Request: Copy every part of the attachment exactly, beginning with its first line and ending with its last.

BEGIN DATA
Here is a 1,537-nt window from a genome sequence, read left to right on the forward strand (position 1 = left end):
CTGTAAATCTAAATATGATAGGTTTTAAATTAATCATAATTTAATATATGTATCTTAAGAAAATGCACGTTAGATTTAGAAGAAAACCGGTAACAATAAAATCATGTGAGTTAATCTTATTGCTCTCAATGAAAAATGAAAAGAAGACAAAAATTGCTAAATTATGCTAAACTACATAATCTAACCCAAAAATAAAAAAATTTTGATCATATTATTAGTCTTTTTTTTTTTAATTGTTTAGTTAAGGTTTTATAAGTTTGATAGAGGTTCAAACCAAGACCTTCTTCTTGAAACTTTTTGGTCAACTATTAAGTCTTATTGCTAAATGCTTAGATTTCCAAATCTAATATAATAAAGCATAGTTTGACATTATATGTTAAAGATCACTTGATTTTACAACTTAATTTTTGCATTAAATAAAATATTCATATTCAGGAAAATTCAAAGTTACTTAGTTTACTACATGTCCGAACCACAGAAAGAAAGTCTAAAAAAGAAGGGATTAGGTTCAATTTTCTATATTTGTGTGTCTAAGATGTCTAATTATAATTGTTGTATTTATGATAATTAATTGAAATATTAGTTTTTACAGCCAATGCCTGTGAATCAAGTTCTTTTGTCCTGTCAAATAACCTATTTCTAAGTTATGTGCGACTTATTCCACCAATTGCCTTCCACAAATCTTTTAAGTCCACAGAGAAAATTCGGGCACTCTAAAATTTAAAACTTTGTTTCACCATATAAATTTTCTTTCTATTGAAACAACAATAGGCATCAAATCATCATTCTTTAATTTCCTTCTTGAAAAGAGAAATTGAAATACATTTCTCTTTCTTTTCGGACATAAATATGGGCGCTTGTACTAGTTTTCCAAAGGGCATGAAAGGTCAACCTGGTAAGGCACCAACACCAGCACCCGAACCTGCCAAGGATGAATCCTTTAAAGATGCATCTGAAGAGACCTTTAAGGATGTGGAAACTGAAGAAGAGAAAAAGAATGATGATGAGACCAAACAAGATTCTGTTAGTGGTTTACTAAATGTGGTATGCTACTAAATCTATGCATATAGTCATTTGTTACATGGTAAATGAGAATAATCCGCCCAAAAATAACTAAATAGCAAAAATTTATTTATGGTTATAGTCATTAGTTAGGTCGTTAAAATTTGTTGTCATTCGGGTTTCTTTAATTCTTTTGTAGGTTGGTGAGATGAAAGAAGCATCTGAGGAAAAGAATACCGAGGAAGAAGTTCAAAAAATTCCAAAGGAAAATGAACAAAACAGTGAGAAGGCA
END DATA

Here is a 1,537-nt window from a genome sequence, read left to right on the forward strand (position 1 = left end):
CTGTAAATCTAAATATGATAGGTTTTAAATTAATCATAATTTAATATATGTATCTTAAGAAAATGCACGTTAGATTTAGAAGAAAACCGGTAACAATAAAATCATGTGAGTTAATCTTATTGCTCTCAATGAAAAATGAAAAGAAGACAAAAATTGCTAAATTATGCTAAACTACATAATCTAACCCAAAAATAAAAAAATTTTGATCATATTATTAGTCTTTTTTTTTTTAATTGTTTAGTTAAGGTTTTATAAGTTTGATAGAGGTTCAAACCAAGACCTTCTTCTTGAAACTTTTTGGTCAACTATTAAGTCTTATTGCTAAATGCTTAGATTTCCAAATCTAATATAATAAAGCATAGTTTGACATTATATGTTAAAGATCACTTGATTTTACAACTTAATTTTTGCATTAAATAAAATATTCATATTCAGGAAAATTCAAAGTTACTTAGTTTACTACATGTCCGAACCACAGAAAGAAAGTCTAAAAAAGAAGGGATTAGGTTCAATTTTCTATATTTGTGTGTCTAAGATGTCTAATTATAATTGTTGTATTTATGATAATTAATTGAAATATTAGTTTTTACAGCCAATGCCTGTGAATCAAGTTCTTTTGTCCTGTCAAATAACCTATTTCTAAGTTATGTGCGACTTATTCCACCAATTGCCTTCCACAAATCTTTTAAGTCCACAGAGAAAATTCGGGCACTCTAAAATTTAAAACTTTGTTTCACCATATAAATTTTCTTTCTATTGAAACAACAATAGGCATCAAATCATCATTCTTTAATTTCCTTCTTGAAAAGAGAAATTGAAATACATTTCTCTTTCTTTTCGGACATAAATATGGGCGCTTGTACTAGTTTTCCAAAGGGCATGAAAGGTCAACCTGGTAAGGCACCAACACCAGCACCCGAACCTGCCAAGGATGAATCCTTTAAAGATGCATCTGAAGAGACCTTTAAGGATGTGGAAACTGAAGAAGAGAAAAAGAATGATGATGAGACCAAACAAGATTCTGTTAGTGGTTTACTAAATGTGGTATGCTACTAAATCTATGCATATAGTCATTTGTTACATGGTAAATGAGAATAATCCGCCCAAAAATAACTAAATAGCAAAAATTTATTTATGGTTATAGTCATTAGTTAGGTCGTTAAAATTTGTTGTCATTCGGGTTTCTTTAATTCTTTTGTAGGTTGGTGAGATGAAAGAAGCATCTGAGGAAAAGAATACCGAGGAAGAAGTTCAAAAAATTCCAAAGGAAAATGAACAAAACAGTGAGAAGGCA